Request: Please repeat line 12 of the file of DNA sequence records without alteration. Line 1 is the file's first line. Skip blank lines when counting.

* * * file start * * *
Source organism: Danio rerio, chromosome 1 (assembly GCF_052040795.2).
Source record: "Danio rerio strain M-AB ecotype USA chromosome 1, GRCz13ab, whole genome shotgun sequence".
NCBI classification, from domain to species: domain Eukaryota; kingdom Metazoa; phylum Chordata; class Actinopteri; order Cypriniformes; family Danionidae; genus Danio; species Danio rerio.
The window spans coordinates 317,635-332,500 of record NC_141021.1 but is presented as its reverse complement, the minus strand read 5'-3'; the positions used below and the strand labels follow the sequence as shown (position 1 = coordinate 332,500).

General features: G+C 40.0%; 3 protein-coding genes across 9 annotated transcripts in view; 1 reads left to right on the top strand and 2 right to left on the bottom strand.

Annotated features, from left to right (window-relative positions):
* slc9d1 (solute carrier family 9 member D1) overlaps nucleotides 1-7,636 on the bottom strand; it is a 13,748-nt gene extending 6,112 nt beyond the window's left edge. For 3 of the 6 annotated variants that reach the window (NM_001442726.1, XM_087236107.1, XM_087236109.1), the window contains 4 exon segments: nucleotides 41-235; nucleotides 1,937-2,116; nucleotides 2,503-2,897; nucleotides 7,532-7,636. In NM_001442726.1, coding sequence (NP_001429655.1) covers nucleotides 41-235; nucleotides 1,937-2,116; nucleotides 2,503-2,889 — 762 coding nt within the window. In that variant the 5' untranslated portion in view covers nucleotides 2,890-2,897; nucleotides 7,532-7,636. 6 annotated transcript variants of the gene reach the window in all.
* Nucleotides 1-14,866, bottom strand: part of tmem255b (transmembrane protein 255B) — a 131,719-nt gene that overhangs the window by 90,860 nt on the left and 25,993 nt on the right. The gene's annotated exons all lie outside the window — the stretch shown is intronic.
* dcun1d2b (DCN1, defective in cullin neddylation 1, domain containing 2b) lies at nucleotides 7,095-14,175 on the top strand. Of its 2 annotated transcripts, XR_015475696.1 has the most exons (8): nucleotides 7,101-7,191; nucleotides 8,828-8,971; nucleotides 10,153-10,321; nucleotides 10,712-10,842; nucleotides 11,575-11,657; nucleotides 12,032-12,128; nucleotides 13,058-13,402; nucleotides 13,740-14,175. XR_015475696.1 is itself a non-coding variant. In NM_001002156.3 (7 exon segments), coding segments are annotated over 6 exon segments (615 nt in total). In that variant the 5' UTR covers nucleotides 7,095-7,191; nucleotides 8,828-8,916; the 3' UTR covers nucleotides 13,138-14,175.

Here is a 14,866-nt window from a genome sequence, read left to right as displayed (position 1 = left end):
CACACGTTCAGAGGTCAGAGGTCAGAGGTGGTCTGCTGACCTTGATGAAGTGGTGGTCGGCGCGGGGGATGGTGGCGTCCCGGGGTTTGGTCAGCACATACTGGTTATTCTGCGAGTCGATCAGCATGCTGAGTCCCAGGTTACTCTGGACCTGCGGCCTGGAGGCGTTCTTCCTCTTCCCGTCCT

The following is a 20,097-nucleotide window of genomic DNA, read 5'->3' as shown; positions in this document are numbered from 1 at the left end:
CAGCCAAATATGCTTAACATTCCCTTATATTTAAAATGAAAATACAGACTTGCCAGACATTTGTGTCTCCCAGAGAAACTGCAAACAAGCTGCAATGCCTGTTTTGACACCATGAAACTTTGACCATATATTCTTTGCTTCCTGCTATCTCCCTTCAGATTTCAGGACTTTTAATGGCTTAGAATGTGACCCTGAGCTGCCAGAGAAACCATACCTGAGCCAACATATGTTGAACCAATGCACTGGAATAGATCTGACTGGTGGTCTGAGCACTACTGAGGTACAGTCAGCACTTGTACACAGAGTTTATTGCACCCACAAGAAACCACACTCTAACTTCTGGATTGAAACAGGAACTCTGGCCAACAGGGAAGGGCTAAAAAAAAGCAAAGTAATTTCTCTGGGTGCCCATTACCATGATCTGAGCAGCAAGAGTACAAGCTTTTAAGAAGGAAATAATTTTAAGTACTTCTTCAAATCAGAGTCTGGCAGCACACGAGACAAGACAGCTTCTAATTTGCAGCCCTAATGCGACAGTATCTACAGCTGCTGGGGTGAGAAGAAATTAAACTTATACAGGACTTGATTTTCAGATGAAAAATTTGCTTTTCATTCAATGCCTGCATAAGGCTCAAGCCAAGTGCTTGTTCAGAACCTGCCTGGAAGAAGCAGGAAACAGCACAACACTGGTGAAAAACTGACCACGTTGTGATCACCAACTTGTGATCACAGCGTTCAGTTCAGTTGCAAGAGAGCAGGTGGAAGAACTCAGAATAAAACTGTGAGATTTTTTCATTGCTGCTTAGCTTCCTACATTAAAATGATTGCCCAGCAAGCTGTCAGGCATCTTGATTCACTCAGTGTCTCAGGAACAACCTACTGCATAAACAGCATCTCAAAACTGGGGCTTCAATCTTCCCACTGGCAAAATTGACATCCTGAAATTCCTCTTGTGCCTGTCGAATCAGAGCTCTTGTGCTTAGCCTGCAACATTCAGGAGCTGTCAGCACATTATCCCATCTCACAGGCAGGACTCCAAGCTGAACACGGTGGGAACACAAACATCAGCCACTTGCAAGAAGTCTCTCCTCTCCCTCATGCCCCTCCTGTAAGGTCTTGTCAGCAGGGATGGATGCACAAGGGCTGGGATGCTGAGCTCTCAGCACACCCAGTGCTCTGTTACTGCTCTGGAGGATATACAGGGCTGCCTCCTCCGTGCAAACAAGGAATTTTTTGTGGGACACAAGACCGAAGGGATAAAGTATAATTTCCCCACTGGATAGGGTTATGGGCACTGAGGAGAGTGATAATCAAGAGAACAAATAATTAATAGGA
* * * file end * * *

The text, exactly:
The following is a 20,097-nucleotide window of genomic DNA, read 5'->3' as shown; positions in this document are numbered from 1 at the left end: